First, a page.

It is impossible to overstate the importance of digital forensic evidence from mobile phones and other mobile devices in most criminal investigations today, now that virtually every person carries one or several mobile phones and uses multiple apps—and as a result generates tremendous amounts of digital evidence that may indicate where they’ve been, what they’ve done, who they’ve communicated with, and more.
"Mobile forensic evidence and the technology to acquire and analyze it grow more critical every day."
As a result, in recent years, most U.S. law enforcement agencies have been increasing their investments in digital forensics—adding and training more officers for digital teams, buying additional technology and tools, and taking other steps to increase their operational effectiveness using digital evidence.
But there are significant challenges threatening forward progress in this area:
The “going dark challenge” refers to the increasing level of encryption and security built into many mobile phones today, and the resistance of phone manufacturers to cooperating with law enforcement, even when faced with court orders in many cases.
The big data challenge, caused by a combination of technical advances that enable the newest mobile phones to store huge volumes of data, and changing consumer—and criminal—behavior in the way we use mobile phones and apps. This growth in data volume makes the analysis of mobile phones more time-consuming than ever, in multiple ways: time required for the extraction of each device with mobile forensic tools, time for review and analysis of the data, time for reporting that data in a form that prosecutors and others can use, and more.
IT infrastructure-related challenges, such as the growing need for storage of all types of digital information, from digital forensics and also from new sources like body-worn cameras, closed circuit video, and more.
Ten years ago, investigators were likely to recover a small number of mobile phones in most investigations, such as an average of one or two devices for each suspect. Now, they may recover 5 to 10 times that many phones, based on criminals’ changing behavior. And each subsequent new device is likely to have far more storage capacity and data. The extraction, decoding and analysis processes takes far more time. It’s a major dilemma—more phones, more data, more time required for analysis, more encryption blocking access, a growing backlog of devices, and a growing demand for IT storage capacity to store all this data in addition to the storage explosion driven by body camera data.
How are innovative police agencies and leaders tackling these problems? What are public safety technology vendors doing to help? What can we expect to change in the next few years, based on how rapidly things are changing in this field?
Positive options and responses
♦ New analysis methods to save time. A number of software tools used by digital investigators have added time-saving features to help speed up analytic work, such as automatic image recognition that sorts images by content, such as weapons, people, drugs, nudity, etc.
♦ Geolocation and time-based filtering. Many software tools have improved the precision of their filtering and search capabilities to help investigators focus more narrowly on specific time frames, and specific geolocations, and to pivot their searches from any data point, such as a suspect name, phone number, vehicle license, address, etc.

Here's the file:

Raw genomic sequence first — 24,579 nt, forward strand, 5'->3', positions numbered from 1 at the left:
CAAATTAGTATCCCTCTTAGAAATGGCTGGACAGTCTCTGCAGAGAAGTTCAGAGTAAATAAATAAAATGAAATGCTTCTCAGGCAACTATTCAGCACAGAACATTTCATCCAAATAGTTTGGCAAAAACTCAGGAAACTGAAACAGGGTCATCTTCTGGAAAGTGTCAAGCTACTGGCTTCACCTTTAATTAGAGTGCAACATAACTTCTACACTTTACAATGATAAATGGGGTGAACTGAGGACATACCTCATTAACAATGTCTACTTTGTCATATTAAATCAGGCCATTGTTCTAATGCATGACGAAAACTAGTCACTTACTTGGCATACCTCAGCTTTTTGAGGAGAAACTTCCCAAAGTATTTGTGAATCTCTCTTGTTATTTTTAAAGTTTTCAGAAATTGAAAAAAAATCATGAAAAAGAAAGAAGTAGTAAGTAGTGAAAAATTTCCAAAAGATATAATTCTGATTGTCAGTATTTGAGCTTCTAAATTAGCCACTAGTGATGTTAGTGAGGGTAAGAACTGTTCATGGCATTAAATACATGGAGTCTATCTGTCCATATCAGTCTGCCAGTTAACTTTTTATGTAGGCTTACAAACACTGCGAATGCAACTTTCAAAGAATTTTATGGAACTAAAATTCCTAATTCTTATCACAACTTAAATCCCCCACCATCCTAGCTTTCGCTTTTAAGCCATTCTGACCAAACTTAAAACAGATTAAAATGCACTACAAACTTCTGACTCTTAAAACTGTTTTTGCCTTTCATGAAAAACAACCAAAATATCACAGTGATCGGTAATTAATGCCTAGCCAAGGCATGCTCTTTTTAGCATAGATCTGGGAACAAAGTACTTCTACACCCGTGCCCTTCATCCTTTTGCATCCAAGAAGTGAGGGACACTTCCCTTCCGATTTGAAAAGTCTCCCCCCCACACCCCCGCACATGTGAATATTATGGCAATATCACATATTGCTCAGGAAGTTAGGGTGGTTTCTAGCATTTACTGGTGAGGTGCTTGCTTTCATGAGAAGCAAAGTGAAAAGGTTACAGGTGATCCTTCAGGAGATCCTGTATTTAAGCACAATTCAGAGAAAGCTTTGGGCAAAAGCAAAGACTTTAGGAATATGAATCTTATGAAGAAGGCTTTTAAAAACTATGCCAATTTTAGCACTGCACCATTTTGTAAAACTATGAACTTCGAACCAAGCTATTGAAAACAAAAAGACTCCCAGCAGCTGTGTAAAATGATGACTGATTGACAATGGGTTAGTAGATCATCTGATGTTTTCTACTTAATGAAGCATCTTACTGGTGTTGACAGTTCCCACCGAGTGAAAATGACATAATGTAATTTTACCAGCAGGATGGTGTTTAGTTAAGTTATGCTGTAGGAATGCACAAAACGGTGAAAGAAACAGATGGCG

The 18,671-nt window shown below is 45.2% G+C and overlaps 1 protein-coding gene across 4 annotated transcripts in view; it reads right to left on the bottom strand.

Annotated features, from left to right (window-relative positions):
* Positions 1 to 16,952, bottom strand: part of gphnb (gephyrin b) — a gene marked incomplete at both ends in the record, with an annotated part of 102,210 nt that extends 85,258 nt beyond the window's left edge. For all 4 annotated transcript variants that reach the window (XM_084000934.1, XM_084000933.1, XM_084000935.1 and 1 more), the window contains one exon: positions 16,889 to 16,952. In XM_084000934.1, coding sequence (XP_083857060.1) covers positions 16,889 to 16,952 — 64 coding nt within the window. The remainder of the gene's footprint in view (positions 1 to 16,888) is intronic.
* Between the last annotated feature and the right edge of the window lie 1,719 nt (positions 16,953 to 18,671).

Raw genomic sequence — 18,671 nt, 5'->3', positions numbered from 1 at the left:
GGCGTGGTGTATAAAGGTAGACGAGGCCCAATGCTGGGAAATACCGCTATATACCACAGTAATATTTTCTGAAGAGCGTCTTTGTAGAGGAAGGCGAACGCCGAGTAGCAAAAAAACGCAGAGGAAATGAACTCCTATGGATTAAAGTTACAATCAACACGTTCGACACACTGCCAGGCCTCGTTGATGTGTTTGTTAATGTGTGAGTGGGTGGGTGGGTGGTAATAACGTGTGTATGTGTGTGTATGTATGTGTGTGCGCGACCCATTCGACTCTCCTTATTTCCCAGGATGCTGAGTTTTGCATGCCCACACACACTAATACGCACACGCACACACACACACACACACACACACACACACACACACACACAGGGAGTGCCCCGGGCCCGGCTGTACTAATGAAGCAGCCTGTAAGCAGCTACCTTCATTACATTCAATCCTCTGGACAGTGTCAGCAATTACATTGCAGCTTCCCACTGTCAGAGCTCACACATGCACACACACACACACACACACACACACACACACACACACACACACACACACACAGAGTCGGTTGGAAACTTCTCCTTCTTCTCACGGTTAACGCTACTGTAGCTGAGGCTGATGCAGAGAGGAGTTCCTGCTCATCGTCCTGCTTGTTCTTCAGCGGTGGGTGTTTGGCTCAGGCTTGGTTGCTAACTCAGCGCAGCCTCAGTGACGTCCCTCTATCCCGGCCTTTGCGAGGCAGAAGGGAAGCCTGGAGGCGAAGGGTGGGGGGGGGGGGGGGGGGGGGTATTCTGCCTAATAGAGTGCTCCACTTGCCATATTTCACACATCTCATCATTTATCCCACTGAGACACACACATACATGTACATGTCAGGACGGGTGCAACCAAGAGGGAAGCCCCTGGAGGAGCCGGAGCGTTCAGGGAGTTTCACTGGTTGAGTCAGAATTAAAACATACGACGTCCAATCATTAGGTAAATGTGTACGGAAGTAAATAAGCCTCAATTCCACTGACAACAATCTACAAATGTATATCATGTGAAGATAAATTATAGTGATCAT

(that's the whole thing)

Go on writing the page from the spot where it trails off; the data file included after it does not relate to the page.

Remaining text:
♦ Integration among vendors. Many software companies are collaborating to provide investigators with the ability to export datasets from one tool to leverage that data in another tool or to incorporate into their software known tools such as Project VIC to allow investigators the ability to rapidly acquire and see that vital data in a mobile forensic examination.
♦ Faster extractions. It takes more time to extract data from mobile devices with more storage capacity, like today’s 256 Gigabit models. But software makers are also building in more options on the extraction profile menu to let examiners extract only selected artifact types on their first extraction, and take other steps to use a fast, triage approach initially, and then follow with a more complete, top-to-bottom extraction as a follow up step. Another option is giving customers multiple ports so that they can extract up to three mobile phones simultaneously on one computer, or peripheral device.
♦ New technology. In 2018, the start-up company Grayshift introduced its GrayKey product to enable law enforcement agencies to unlock iDevices. GrayKey users still need other mobile forensic tools to decode the extracted data.
♦ Training more people to extract and analyze mobile phones. This is a growing trend, using specialized touch screen computers with simplified, step-by-step workflows that make it possible for frontline officers to perform their own extractions and quickly view the results in the field instead of sending all devices to digital labs, where there are often long delays to get results.
♦ Centralized management of mobile forensic operations. If law enforcement agencies increase the number of people working with digital evidence, you need proper control and management to ensure the work is compliant with standards and can be defended in court. With a network of forensic stations, supervisors can track who’s doing what where, move forensic data from point to point, set policies and control usage.
Mobile forensic evidence and the technology to acquire and analyze it grow more critical every day. By using some of these approaches, your agency can keep pace with this reality.